Some of the faces are White, some Black and some Asian. They don’t have to do anything other than look at the faces. The participants have been specifically chosen because they are themselves White but have expressed positive views of Blacks. The researchers have to avoid recruiting racists otherwise the experimental results will be difficult to interpret.

Afterwards the participants are shown bar graphs supposedly interpreting measurements of the electrical activity in their brains. These indicate that while the participants reacted positively and neutrally to White and Asian faces, they reacted negatively to Black faces. The ‘results’ seem to show that our liberal participants are somewhat racist – whether consciously or unconsciously.

These graphs are, of course, just made up.

Participants are then told the first experiment finished early so would they mind taking part in a different experiment. The second, apparently unrelated study, is actually still part of the first. In this participants choose which of 19 different magazine articles they find the most interesting. Three of the articles are about reducing racial prejudice.

I wish the ground would swallow me up

As you’d expect participants felt guilty about apparently being racist – this was measured in two ways. First they indicated in self-report measures they felt guilty. Second the EEG measures showed a significant reduction in left-frontal activity. This reduction in activity is associated with decreased ‘approach motivation’. In other words they just wanted the ground to swallow them up.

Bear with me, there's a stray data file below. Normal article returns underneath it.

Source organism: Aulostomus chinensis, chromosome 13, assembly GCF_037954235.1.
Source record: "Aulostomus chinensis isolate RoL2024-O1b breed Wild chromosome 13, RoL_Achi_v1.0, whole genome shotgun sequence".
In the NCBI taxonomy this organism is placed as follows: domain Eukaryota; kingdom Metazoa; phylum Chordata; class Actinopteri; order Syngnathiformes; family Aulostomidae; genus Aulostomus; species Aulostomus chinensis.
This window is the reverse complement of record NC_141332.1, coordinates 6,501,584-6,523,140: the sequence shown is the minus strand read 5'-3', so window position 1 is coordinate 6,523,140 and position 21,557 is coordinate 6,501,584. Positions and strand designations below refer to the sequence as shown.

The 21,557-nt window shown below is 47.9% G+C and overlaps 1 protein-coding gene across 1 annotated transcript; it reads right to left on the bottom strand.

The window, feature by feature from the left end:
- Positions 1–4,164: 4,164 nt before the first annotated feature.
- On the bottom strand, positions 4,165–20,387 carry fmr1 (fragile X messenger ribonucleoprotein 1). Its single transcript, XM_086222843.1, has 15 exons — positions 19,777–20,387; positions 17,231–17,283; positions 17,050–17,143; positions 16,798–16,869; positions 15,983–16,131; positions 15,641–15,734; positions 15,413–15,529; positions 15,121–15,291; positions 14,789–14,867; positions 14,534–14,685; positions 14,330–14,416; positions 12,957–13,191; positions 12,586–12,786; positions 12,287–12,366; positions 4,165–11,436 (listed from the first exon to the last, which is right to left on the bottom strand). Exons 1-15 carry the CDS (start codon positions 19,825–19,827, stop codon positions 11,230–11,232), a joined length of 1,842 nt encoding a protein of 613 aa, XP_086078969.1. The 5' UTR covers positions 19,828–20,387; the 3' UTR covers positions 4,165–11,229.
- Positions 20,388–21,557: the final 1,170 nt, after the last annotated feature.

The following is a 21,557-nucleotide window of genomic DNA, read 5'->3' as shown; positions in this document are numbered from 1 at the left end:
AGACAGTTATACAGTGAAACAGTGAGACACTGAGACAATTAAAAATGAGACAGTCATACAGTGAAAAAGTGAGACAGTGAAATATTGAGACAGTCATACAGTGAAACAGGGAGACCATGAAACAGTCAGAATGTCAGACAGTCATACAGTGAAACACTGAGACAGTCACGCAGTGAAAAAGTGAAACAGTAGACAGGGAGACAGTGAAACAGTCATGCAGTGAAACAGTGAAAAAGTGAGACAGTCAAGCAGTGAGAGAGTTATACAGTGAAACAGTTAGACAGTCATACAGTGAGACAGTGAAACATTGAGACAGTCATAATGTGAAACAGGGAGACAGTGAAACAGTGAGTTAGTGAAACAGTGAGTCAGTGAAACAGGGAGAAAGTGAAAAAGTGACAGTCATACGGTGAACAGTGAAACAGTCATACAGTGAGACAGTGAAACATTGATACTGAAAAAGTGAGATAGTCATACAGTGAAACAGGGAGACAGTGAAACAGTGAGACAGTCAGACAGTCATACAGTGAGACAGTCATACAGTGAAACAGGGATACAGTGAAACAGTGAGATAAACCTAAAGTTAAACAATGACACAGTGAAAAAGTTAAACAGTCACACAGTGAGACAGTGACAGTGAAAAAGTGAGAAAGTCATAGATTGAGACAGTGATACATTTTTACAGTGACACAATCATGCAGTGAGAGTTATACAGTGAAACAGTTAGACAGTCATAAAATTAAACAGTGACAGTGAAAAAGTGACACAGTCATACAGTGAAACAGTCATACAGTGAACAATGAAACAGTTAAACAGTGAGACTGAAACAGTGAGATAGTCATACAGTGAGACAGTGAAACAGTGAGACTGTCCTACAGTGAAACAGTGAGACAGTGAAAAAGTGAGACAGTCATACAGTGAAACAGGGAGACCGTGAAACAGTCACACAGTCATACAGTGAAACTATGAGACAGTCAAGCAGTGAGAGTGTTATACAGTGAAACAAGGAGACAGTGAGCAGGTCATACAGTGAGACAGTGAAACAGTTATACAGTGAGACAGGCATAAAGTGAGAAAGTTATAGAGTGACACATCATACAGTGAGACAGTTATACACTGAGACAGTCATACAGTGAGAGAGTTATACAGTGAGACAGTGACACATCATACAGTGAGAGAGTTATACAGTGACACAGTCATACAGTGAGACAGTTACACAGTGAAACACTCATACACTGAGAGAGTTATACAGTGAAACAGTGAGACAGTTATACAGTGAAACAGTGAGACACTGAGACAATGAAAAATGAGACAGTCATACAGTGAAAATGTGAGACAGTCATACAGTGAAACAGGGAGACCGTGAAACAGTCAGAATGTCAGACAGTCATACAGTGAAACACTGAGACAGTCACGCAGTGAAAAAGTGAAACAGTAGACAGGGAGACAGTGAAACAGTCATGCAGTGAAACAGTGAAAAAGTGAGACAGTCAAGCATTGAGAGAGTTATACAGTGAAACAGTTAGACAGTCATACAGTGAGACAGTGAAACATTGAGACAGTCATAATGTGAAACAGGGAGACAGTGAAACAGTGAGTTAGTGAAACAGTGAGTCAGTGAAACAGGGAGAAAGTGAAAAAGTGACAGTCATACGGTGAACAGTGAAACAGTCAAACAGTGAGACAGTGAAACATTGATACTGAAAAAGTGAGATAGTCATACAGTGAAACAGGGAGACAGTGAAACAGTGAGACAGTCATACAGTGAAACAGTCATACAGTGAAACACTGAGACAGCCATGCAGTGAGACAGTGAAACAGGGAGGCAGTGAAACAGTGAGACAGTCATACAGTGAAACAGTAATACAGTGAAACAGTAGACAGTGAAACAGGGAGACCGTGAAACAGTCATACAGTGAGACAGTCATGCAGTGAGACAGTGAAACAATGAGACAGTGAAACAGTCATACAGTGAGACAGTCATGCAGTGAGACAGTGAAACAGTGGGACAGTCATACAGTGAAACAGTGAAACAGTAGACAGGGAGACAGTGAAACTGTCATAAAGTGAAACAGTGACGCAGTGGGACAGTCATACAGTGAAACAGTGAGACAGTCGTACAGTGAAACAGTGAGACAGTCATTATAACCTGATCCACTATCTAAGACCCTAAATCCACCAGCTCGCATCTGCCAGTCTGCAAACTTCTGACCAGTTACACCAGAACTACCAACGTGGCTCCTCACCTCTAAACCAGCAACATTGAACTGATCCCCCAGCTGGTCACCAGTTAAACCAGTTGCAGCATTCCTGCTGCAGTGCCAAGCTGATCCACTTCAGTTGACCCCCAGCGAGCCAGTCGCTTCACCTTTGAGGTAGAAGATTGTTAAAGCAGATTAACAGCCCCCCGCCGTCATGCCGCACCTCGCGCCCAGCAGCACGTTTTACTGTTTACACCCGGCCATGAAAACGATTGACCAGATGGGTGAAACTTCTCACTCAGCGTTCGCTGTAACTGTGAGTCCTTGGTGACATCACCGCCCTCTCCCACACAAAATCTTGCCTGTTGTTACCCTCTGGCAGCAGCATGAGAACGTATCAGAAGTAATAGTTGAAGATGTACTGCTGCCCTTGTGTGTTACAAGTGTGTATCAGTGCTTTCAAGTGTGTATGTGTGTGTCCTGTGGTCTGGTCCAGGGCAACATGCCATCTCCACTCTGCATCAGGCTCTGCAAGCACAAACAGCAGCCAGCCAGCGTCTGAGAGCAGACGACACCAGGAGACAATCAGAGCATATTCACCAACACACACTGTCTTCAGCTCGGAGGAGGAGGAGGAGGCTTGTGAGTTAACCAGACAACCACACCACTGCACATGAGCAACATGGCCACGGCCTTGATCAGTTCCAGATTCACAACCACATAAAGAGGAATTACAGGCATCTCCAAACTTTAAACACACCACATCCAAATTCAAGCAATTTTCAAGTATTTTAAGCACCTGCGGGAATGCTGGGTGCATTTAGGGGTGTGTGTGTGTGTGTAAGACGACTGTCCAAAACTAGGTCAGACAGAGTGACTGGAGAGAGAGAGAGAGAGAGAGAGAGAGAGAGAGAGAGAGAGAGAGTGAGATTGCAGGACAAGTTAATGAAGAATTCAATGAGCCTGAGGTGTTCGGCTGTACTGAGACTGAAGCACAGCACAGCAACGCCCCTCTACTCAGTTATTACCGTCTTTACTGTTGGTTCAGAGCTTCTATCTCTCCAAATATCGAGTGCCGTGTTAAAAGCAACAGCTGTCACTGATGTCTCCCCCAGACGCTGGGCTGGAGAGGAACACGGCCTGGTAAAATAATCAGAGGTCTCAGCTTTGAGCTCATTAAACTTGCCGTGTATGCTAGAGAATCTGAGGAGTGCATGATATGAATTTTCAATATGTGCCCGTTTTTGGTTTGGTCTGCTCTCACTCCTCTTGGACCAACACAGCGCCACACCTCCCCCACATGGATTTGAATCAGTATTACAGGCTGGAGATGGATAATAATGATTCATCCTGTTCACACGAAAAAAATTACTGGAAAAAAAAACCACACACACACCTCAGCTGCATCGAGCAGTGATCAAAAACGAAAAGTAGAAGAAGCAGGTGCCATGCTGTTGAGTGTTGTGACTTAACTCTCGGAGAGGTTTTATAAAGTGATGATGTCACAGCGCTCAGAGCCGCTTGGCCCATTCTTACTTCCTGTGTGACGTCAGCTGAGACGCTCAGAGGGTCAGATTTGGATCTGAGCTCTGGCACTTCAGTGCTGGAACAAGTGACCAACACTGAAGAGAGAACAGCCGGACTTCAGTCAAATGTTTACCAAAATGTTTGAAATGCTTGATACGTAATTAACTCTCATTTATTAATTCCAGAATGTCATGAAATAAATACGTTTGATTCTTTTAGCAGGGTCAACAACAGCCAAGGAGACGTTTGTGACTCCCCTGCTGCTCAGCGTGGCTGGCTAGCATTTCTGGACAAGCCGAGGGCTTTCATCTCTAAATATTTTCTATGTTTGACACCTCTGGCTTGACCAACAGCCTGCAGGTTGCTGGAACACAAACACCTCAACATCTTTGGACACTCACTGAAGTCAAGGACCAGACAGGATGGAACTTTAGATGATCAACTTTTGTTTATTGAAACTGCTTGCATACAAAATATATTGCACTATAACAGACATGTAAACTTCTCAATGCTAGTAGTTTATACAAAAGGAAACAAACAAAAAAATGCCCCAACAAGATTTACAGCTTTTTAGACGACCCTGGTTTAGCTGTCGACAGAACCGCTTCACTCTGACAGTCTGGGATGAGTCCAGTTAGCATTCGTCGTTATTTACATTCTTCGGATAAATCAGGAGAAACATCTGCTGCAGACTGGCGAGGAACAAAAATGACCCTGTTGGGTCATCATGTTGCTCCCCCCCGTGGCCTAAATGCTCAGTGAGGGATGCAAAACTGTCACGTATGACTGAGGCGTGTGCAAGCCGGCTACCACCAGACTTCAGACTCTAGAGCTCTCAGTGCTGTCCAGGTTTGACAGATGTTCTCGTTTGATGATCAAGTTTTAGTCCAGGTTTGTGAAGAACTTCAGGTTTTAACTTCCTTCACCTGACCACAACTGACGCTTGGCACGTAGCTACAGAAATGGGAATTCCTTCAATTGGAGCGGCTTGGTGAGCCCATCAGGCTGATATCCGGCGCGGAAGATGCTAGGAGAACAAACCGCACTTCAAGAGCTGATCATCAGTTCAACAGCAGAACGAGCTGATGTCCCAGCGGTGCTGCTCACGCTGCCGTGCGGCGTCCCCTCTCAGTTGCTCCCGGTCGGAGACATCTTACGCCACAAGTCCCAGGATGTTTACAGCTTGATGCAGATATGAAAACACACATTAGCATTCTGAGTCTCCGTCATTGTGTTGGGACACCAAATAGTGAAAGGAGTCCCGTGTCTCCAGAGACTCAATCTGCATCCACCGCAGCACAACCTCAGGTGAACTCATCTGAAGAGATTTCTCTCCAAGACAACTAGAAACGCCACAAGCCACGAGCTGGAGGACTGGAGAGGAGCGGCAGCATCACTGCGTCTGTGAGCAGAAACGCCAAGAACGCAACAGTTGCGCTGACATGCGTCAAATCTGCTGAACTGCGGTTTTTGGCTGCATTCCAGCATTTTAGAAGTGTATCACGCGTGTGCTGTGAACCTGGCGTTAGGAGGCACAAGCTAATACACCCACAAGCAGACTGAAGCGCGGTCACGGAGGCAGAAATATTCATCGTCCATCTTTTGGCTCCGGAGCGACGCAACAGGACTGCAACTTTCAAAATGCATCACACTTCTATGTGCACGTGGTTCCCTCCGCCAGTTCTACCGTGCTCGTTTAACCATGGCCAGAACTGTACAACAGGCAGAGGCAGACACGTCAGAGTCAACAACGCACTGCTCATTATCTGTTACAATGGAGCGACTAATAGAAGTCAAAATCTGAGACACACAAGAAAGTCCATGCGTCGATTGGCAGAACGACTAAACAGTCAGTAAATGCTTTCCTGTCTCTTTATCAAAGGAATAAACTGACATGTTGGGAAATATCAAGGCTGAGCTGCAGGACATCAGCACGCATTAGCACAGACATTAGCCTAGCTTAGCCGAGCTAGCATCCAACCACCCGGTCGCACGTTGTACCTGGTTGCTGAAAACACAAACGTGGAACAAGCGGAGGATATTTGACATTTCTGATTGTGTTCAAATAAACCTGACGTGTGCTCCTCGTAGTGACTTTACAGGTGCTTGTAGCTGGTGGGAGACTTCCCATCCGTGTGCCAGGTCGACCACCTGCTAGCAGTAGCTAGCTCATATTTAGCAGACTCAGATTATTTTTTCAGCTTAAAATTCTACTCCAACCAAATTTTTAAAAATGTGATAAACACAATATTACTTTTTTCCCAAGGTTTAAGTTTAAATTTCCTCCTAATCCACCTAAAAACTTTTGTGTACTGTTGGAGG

Then when choosing the magazine article they were more likely to choose the article about reducing racial prejudice. At the same time the EEG recording showed a shift of activation onto the left side of the brain. This indicates an increase in approach behaviours. So now they were motivated by their guilty feelings to try and make amends.

Guilt is a complex social emotion

One of the reasons this study is really interesting is that it shows the complexity of the interplay between guilt and motivation. Previously psychologists have tended to see emotions in terms of having one particular purpose or effect. For example, happiness motivates people to approach others while sadness causes people to withdraw.

Guilt can, however, cause a more complex pattern of behaviours: first withdrawal, then approach. It’s this dynamic model that provides a much better way of analysing how guilt affects our behaviour.

One limitation of this study, however, is that the results may only be applicable to prejudice. We will have to wait for future research to confirm if this dynamic model is seen in other guilt-inducing situations.

Dave and I

Nevertheless, applying the results of this study to what happened between Dave and I makes me wonder if it really was all about guilt. After all, he never really tried to make amends, he just hid his head in the sand. For good.

I suppose I will never know the truth.

Reference

Amodio, D.M., & Harmon-Jones, E. (2007). A Dynamic Model of Guilt: Implications for Motivation and Self-Regulation in the Context of Prejudice. Psychological Science, 18(6), 524-530

About the author


Dr Jeremy Dean is a psychologist and the author of PsyBlog. His latest book is "Making Habits, Breaking Habits: How to Make Changes That Stick". You can follow PsyBlog by email, by RSS feed, on Twitter and Google+.

Published: 30 July 2007